Those promises largely include an agreement to engage in a shutdown fight over one or more hot-button issues. The problem being that while the GOP base is happy to do that, and the Freedom Caucus is happy to do that, there are not 218 Republican House members who are happy to do it and there are absolutely not 51 Republican Senators who are happy to do it. That means that while a shutdown fight might be precisely what the country needs if the power of the Obama administration over federal policies badly in need of change (Planned Parenthood funding, the Iran deal, the EPA or any number of other budget issues), the GOP isn’t poised to win it because the caucus just isn’t strong enough.
And that’s why it’s entirely possible – more than possible, in fact – that Boehner is going to stay on as Speaker for long enough to give away the store on a whole host of things. The debt ceiling, Obama’s new desire to stall defense funding – NOW, he’s talking about stalling defense funding! – unless Congress agrees to shut down the prison at Guantanamo Bay, and whatever else the president and his Democrat friends on Capitol Hill can think of. Boehner will clear those decks and then turn things over to a new Speaker – and it won’t matter how conservative that Speaker is, because all the battles will be lost and with the 2016 elections looming there will be no discussion of re-engaging them until a new president is in the White House.
So if you want to be excited about McCarthy’s demise, we won’t stop you. And sure, it’s a conservative victory to have taken a scalp. But there is no path out of the woods at this point.
– Ted Cruz’ destruction of Sierra Club president Aaron Mair at that Senate hearing earlier this week was epic, but nothing beat this for entertainment…
So much derp. So much.
What possible entertainment value is there in women being chained to beds in a house filled with trash?
Meanwhile, this week marked the anniversary of the Battle of Lepanto, one of the most important historical events in world history. It was at Lepanto where Christians stopped the Ottoman Turks from exerting dominance over the Mediterranean Sea and in so doing perhaps saving at least southern Europe from Muslim conquest. So far as we know nobody has ever made a movie about Lepanto, or at least not in a very long time.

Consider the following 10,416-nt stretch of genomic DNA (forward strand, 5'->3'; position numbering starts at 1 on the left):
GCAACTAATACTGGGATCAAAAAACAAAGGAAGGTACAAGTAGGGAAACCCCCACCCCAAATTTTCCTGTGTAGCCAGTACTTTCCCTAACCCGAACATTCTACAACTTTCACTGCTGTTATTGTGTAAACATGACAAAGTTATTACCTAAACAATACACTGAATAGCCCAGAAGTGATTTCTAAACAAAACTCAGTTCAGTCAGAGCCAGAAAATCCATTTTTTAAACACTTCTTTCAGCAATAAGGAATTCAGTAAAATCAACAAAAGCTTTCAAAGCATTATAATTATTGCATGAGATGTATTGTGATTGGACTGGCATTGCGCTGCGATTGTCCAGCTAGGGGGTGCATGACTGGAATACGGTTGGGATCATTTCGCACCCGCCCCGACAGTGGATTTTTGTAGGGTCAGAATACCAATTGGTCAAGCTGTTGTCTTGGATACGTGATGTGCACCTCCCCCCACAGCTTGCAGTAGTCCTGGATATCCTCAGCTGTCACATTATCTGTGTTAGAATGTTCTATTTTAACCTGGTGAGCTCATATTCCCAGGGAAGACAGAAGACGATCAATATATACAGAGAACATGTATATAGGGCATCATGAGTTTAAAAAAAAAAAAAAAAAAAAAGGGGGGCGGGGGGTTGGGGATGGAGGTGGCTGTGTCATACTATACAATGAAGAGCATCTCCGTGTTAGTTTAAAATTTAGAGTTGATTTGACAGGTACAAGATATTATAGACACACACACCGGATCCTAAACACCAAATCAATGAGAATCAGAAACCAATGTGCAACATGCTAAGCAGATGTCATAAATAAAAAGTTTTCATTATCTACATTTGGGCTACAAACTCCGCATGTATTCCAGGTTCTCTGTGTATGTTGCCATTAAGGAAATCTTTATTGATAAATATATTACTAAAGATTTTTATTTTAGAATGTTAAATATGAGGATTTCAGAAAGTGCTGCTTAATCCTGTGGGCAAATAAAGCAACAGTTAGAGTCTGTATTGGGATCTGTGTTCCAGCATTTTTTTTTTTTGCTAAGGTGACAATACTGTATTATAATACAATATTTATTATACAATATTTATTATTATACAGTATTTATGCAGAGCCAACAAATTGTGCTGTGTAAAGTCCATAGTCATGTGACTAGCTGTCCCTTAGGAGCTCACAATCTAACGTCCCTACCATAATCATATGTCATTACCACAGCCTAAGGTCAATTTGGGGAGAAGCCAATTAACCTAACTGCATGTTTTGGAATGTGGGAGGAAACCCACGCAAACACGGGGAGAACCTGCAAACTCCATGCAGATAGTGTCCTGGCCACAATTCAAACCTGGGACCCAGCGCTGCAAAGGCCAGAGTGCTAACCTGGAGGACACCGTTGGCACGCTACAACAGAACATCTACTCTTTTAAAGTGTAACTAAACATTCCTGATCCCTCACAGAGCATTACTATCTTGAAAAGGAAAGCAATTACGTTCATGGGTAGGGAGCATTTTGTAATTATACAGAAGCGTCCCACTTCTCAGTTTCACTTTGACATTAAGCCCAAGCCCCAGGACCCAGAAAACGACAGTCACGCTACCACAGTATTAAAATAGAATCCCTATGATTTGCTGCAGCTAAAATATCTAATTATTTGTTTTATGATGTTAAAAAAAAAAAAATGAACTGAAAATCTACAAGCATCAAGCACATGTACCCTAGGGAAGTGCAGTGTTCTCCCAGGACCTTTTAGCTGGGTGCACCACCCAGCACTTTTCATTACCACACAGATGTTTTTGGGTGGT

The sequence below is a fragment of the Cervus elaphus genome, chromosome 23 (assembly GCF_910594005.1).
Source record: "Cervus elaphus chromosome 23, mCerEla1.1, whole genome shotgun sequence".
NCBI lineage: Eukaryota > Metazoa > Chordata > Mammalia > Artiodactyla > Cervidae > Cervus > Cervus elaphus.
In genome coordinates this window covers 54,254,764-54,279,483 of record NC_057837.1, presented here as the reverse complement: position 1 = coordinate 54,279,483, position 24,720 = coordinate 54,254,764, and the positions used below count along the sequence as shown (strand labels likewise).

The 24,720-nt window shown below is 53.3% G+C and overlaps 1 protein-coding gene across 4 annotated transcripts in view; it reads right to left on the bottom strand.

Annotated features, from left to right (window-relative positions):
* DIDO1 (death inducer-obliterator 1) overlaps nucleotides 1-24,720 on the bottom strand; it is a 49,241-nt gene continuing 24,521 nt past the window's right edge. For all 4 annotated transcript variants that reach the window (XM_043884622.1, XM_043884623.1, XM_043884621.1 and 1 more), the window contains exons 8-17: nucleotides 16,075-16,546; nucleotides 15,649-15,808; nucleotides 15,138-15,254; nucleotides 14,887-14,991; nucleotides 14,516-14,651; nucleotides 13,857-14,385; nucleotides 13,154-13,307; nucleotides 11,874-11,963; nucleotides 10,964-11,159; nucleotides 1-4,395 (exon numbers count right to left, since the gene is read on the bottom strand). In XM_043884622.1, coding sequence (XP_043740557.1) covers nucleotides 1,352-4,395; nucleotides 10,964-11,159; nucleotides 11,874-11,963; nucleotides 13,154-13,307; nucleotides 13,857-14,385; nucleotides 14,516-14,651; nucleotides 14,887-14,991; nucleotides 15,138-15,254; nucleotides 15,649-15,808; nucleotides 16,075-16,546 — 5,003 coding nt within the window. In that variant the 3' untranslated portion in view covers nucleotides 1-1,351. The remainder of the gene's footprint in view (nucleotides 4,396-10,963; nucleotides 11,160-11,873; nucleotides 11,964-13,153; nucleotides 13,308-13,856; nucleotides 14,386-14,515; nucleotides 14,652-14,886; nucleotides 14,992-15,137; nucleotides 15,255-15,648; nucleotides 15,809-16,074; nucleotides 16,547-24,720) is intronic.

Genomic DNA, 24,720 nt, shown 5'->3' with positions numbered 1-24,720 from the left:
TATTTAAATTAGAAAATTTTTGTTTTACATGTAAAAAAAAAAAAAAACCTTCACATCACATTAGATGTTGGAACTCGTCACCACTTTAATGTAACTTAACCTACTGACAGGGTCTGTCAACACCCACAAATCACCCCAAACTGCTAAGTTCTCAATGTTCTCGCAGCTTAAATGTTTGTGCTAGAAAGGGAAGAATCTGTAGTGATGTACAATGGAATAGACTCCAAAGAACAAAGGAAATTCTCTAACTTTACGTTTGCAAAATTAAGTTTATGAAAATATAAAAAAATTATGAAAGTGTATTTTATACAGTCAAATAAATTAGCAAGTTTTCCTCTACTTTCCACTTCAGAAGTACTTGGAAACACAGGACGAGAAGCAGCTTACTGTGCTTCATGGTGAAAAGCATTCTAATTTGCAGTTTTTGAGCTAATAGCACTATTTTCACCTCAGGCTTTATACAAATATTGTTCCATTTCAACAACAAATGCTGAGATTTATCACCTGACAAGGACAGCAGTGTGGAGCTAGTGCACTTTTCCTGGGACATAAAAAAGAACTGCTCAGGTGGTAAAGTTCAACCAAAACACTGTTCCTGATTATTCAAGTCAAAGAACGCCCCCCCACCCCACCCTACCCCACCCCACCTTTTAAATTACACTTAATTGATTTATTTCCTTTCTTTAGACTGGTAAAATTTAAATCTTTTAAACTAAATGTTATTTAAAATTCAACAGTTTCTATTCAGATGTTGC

Lepanto would make a great blockbuster movie. Lepanto was before naval battles were fought with cannons at a distance; the ships were actually still largely powered by use of oars, and the battles were fought on the basis of boarding the enemy’s ships and fighting hand to hand. The cinematic achievement of making a movie depicting such a battle could be legendary.
But we don’t get movies about major battles defending Western Civilization from invading barbarians. We get movies about Ariel Castro, and Eddie Redmayne in a dress.
45 percent of Louisiana voters identify as conservative, and they just watched Scott Angelle and Jay Dardenne sound pretty much exactly like John Bel Edwards for the whole hour. It won’t exactly light them up to vote against Vitter. As for Edwards, I think he might be a mole for the state of Texas. If he were to get his policies passed, Texas could clean out Louisiana’s economy and bring it across the Sabine.
– Why is Ben Carson getting criticized for giving solid advice on how to deal with a mass shooter, and yet this idiot is free to call him a “coon” for his trouble?